Trustee takes issue with Times' editorial

Trustee Megan Dykeman - Langley Times file photo
Trustee Megan Dykeman
— image credit: Langley Times file photo

Editor: Thank you for taking the time to publish your editorial — "Trustees fiddle with words, while students lose out in destructive teachers’ strike”, which I believe was spurred by the article “Board of Education wants teacher bargaining to continue”, written by Monique Tamminga. Both of which were published on line on June 4 and in the Jne 5 edition of The Times.

While I found your opinion to be interesting, I thought it may be useful for you to actually have a copy of the motion the board passed on Monday, June 2 at its regular public board meeting, as you were not there. The motion, which I brought and which was passed unanimously by the board, reads as follows:

“WHEREAS the Langley Board of Education supports the collective bargaining process as the best means of addressing issues related to unionized employees and their employers and is of the view that such issues should be resolved through a negotiated process and not through legislative action:

AND WHEREAS the Langley Board of Education believes negotiation in good faith to reach a collective agreement is the cornerstone of successful resolution of labour disputes;

BE IT RESOLVED that the Langley Board of Education write a letter to both the BCPSEA and the BCTF, expressing the Board's concern in relation to the current bargaining situation in British Columbia and its expectation that the parties should reach a settlement as soon as possible through negotiation in good faith.”

The most important part of that motion is where the board expresses its concern in relation to the current bargaining situation in British Columbia.  That concern extends to our students, the people who work in our district and to the provision of public education in our district in general.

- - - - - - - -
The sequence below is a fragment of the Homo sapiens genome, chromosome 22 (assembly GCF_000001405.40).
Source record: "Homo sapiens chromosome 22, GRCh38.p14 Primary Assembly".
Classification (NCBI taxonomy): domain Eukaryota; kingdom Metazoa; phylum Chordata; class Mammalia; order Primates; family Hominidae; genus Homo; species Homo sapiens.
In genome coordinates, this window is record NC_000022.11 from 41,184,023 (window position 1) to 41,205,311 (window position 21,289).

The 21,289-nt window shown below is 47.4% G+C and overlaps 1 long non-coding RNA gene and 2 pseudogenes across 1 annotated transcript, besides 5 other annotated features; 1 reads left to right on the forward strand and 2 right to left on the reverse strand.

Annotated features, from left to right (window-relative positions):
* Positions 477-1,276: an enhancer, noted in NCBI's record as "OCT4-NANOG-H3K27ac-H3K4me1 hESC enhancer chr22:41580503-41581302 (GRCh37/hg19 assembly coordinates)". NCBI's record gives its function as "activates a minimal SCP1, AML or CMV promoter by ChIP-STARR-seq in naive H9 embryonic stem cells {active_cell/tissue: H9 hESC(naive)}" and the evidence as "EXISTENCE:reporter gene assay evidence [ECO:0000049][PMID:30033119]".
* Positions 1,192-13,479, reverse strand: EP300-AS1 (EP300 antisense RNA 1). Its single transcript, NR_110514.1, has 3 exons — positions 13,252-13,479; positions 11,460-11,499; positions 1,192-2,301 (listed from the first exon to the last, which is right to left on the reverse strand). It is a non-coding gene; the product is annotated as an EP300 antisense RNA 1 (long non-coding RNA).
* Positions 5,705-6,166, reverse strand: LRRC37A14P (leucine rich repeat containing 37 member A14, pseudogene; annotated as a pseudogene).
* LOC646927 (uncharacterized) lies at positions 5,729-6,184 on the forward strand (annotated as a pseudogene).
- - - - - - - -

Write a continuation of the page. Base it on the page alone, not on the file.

Your assertion that “Even at that, the board could not agree to send a letter expressing those sentiments, unless the final version is circulated to all trustees to see if it meets with their approval” and the divisiveness it implies are both factually incorrect. Had you attended the meeting, you would be aware that the letter is to be written by the chair, on behalf of the board and consequently a requirement for the concurrence of the board in the draft is not unusual.  Boards should speak with one voice and such concurrence is the means through which that is accomplished.

Perhaps you have forgotten about the column you wrote titled: "Blueprint for change," published in The Times on Sept. 27, 2010.

It states: “Auditor-General John Doyle has issued a masterful report on what ails Langley School District. If trustees, senior management, employees and parents go along with his suggestions, the school district could become a healthy and thriving institution.

"It starts at the top. As Doyle said in his report, “Trustees must find a way to work together.”  It is no secret that the board is badly divided. It was hopelessly divided in the 2005-08 term of office, and it’s divided now.

"While this is partially due to some fundamental political differences, it’s also due to personalities. There are several strong-willed trustees who feel that those with opinions that differ from theirs are not worth the time of day.”

The current board has worked tirelessly to be effective, practice good governance and advocate for students and tax payers. The board has improved community relations, worked closely with partner groups and secured three new schools for our district.  The board has accomplished all of this though effective governance in the interest of the people of Langley and without turning everything into a ’three ring circus’ or a ‘side show’.

Although this may make for boring press coverage at times, fabricated controversy perpetuates a false public perception of divisiveness that does not represent the reality of the governance of education in this district today.  Please re-read the motion, and if in future you have an issue, contact the trustees for clarification rather than relying on someone else's inaccurate recollection or unfounded opinion of a board meeting.

I will move a motion at the next meeting to make sure you are copied on our letter to BCPSEA and the BCTF.

Trustee Megan Dykeman

Editor's note — Thanks to Trustee Megan Dykeman for the clarification on how trustees contribute to the wording of letters from the board. However, it is important to state that The Times' editorial was based on our reporter's story from the June 2 meeting, which she attended,  and on the actual discussion about the letter at the board table.

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